The Court and catastrophe
Sometime in June, the U. S. Supreme Court will define marriage for us: a prospect that helps to define the moral mess we’re in as a people.
May gays marry gays, or do we, should we, will we stick with the ancient prescription — one man, one woman? Judges are the ones to tell us? The larger question, maybe, is how in the world did we get to this point?
We got sucked into it, I want to suggest. We climbed, culturally speaking, aboard a train that steadily gathered speed. Every turn of the wheel advanced the radical notion that when we want something badly enough and feel deprived for the lack of it, government is under the sacred obligation to provide it.
A fair number of Americans want very badly indeed the right to marry — as it were — a person of the same sex. The claim enjoys increasing public support, at least according to polls. For some, the matter is a no-brainer. According to a comment on The New York Times’ website, “The ability to marry the person you choose is a freedom that should not be infringed.”
So that’s it, is it? We wait for enough people to want the same thing. Enlightened Opinion declares whatever it is to be a human right. The core of the question — is this particular right, so to speak, Right? — needs no debate. We need desire. We need numbers. That’s it: game, set, match.
The reason rights, in the legal sense, commonly trump questions of Right is that humanity contrives these days on important occasions to trump God himself. Let me phrase that a little more precisely. The historic idea of humanity as subject to the purposes of God cuts less ice than it used to — often much less.
The idea that the Big Boy in the Sky might have particular ideas of his own regarding how life should be lived on earth frequently yields to the comfortable notion that he created us smart enough to call the shots ourselves, to figure out our personal needs, as contrasted with other people’s.
The ideas God’s agents (priests, prophets, preachers and so on) used to promulgate about divine intention might — or might not — have been well enough in the old days.
That doesn’t mean the old concepts — e.g., marriage as divinely shaped for the reinforcement of sexual complementarity and the projection of human life — are big deals to Modern People. No, you see, Modern People understand things dead people failed to grasp. Who needs gods? We can do this thing ourselves — with the government’s help.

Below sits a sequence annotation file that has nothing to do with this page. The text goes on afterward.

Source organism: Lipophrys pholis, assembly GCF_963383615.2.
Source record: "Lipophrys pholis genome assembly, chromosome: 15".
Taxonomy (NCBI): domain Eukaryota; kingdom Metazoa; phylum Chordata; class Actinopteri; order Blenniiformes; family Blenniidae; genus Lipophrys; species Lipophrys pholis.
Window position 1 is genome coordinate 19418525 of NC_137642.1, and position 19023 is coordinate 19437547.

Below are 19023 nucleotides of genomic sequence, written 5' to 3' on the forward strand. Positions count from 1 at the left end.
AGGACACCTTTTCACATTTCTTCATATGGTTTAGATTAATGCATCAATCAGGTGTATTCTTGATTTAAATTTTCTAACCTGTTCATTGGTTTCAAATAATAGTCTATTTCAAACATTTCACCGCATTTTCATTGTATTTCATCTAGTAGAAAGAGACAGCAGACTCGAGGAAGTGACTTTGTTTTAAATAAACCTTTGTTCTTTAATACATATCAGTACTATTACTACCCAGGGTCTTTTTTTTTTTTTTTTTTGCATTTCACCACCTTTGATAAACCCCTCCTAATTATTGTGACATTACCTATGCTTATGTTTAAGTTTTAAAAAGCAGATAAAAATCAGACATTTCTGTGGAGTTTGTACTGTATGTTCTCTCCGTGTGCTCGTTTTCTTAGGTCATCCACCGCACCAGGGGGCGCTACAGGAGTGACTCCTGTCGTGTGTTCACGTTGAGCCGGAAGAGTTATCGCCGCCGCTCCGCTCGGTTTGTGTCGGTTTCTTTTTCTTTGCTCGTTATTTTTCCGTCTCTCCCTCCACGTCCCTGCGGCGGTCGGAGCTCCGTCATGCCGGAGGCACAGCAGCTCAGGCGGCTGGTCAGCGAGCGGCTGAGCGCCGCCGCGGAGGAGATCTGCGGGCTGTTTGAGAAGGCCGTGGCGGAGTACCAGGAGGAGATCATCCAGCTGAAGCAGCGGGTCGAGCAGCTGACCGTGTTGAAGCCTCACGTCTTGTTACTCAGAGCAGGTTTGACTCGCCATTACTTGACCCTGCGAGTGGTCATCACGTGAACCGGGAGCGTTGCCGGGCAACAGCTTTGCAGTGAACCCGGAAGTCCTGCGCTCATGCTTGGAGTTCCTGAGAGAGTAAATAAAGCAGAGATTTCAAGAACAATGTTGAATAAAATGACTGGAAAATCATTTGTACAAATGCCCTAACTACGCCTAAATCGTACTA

The notion that creature knows better than Creator is the characteristic notion of modern times. Science and technology spread it around. Genuine gifts to the people — liberty, democratic governance — fortify the tendency.
Reinvent marriage? Why shouldn’t we if enough people want to for personal satisfaction? So goes the reasoning (not too crudely caricatured, I hope) behind the push for same-sex marriage.
As for those who disagree with the reasoning, who see good sense, if not divine authority, in the historic understanding of marriage, the understanding many would like the Supreme Court to throw away — tough. Sympathy with older viewpoints and with those who see the intelligence in such viewpoints isn’t the conspicuous trait of those who demand fulfillment of their claims.
How the Supreme Court will rule in the two same-sex marriage cases before it this week — Hollingsworth vs. Perry and U. S. vs. Windsor — isn’t clear to anyone. Clearer by far are the stakes.
The judicial overthrow of one of civilization’s oldest, most useful institutions — the family, as consisting of husband, wife, and children — would unleash consequences impossible to foresee or control.
That numerous Americans don’t care — can’t you see, they want what they want! — is the most disheartening part of the equation.
More than the family breaks down here potentially. Comity, cooperation and order follow suit, and without delay.
[William Murchison, author and commentator, writes from Dallas.] COPYRIGHT 2013 CREATORS.COM